A Quaker’s Guide to Concern

by Jace Williamson June 8, 2021

Another crisis. Another outrage. Another cause to get behind.

It seems that we are endlessly bombarded with social concerns that we should not only be aware of but be adamantly for or against. The list is exhaustive—Pro-this and anti-that. But, good news, there is no middle ground and a label to go along with every decision you make. Isn’t that great?

Socially, there is the pressure of being “in the know” about virtually everything that crosses our news cycles and our social media feeds. I believe this is leading us down many dangerous roads. At the forefront, I fear that the result is a generation of people aware of everything yet centralized in nothing, left overwhelmed and exhausted, or even worse, apathetic. How do we strike this balance of being rightly concerned, but not overwhelmed? Aware, but not exhausted? How do we fight the urge to become apathetic or bitter?

Thomas Watson was a Quaker missionary who wrote a short book called “A Testament of Devotion.” In one chapter, he tackles what he calls “The Nature and Grounds for Social Concern.” He argues that when you experience the love of God in Christ, it creates a “tenderness” for the things God loves.

He says: “There is a sense in which…we become one with God and bear in our quivering souls the sins and burdens, the benightedness and the tragedy of the creatures of the whole world, and suffer in their suffering, and die in their death.” (A Testament of Devotion, p. 81)

That wordy sentence says eloquently what the Apostle John says in 1 John 4:10-13. Love consists of understanding the depth in which God loves us. As creatures made in the image of God, there should be a genuine concern for your brother and the world because God cares for your brother and the world. John goes so far as to say that if you claim to love God, but hate your brother, you are a liar and the love of God is not in you. Watson establishes that a concern for people and social unrest is right and points towards your union with God himself as the foundation.

Watson states further that, “God’s love isn’t just a diffused benevolence.” Meaning God’s love is not scattered towards specific issues or troubles, like ours may be. He doesn’t pick and choose what to care about on a particular day. God’s love is an infinite love that covers all creatures and all situations, and there is never a point where He hits his capacity.

But what about us? This is where Watson writes about what he calls the “particularization of my responsibility.” He argues that the world is too vast, and a lifetime is too short to carry all the responsibilities for every issue and every person. He is not arguing for apathy. His point is that only one Person (i.e., Jesus) can fulfill the responsibility for universal love and saviorhood. Instead of giving us that burden, Watson says that:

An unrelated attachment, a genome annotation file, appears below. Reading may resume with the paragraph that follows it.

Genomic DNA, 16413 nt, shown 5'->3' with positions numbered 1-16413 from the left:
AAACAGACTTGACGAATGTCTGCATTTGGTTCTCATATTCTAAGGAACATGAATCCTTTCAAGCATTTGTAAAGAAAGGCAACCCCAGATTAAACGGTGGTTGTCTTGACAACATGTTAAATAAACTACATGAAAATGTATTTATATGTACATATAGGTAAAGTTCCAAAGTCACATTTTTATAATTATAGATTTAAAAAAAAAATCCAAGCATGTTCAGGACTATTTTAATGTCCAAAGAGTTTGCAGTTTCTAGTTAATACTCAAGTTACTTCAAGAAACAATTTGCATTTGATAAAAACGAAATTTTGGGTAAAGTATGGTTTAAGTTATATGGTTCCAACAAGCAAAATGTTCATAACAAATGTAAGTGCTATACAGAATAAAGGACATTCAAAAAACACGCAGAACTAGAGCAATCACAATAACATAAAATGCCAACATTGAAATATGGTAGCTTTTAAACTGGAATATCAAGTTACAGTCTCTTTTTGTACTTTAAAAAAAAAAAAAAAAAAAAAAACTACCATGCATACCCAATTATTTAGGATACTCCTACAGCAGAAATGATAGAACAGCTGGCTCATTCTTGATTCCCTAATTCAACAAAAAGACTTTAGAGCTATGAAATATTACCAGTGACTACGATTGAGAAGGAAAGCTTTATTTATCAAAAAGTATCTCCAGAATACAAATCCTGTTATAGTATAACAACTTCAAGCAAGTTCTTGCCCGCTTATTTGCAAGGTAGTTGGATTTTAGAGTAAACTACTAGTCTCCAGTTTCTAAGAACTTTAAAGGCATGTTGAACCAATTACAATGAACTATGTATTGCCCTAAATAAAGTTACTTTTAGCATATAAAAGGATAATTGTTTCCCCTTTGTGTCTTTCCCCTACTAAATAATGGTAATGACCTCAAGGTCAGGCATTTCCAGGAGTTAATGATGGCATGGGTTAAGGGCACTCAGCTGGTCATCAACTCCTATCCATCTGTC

“[God] puts upon each of us just a few central tasks, as emphatic responsibilities. For each of us, these special undertakings are our share in the joyous burdens of love.” (p. 82)

There is a sense in which mirroring our Creator causes us to have a universal love for all people and good causes that need attention. Watson says this is the “second layer” or a “background layer” that runs underneath. Think of it as sort of a peripheral vision. But, in the foreground, the first layer, there is a particular burden, a special yearning, that God places upon our hearts.

I agree with Watson that God puts “joyous burdens of love” upon us. He puts desires and yearnings within our hearts that come with particular responsibilities to pursue. Maybe it is born out of an experience you had or a conviction you carry. For missionaries, the joyous burden may be following God’s call to serve a specific people group. For others, it may be seeking to relieve the problems related to foster care, racial injustice, prison ministry, refugees, or poverty. These are all good and right things, but cannot and should not be carried out by one person.

This idea coincides with the inner-workings of the church laid out in 1 Corinthians 12. Though one body, the church comprises many parts working towards the same mission, as Christ as the head. Do you realize the freedom this gives you? Two people within the church may not have the same role, which is exactly how God designed the church to function. To use Paul’s analogy, “If the whole body was an eye, where would be the sense of hearing?”

When you realize that you have a brother or sister carrying out the particular responsibility that God has given them, you get to cheer them on and support them. Of course, there is some burden for their cause. You don’t just ignore some parts of your body, right? But, you realize that you are free from playing a role made for another person and carrying their joyous burden. In other words, the church needs those whose particular responsibility lies in teaching theology and others who are focused on local poverty. We need those who call us to care for the orphan and those who call us to evangelize our neighborhood.

The result is a balanced church whose scope of care and concern looks a lot like the God we serve: universal.

Watson sums up his call to simplicity in concern: “Too many of us have too many irons in the fire. We get distracted by the intellectual claim to our interest in a thousand and one good things….” (p. 84)

Christian, there are a thousand and one good things to which you could cast your concern. But, carrying the burden of every cause is a job reserved for the God of the universe. You are free from that. You can’t do it all. But, what you can do is find the “joyous burden” God has given you and go all-in.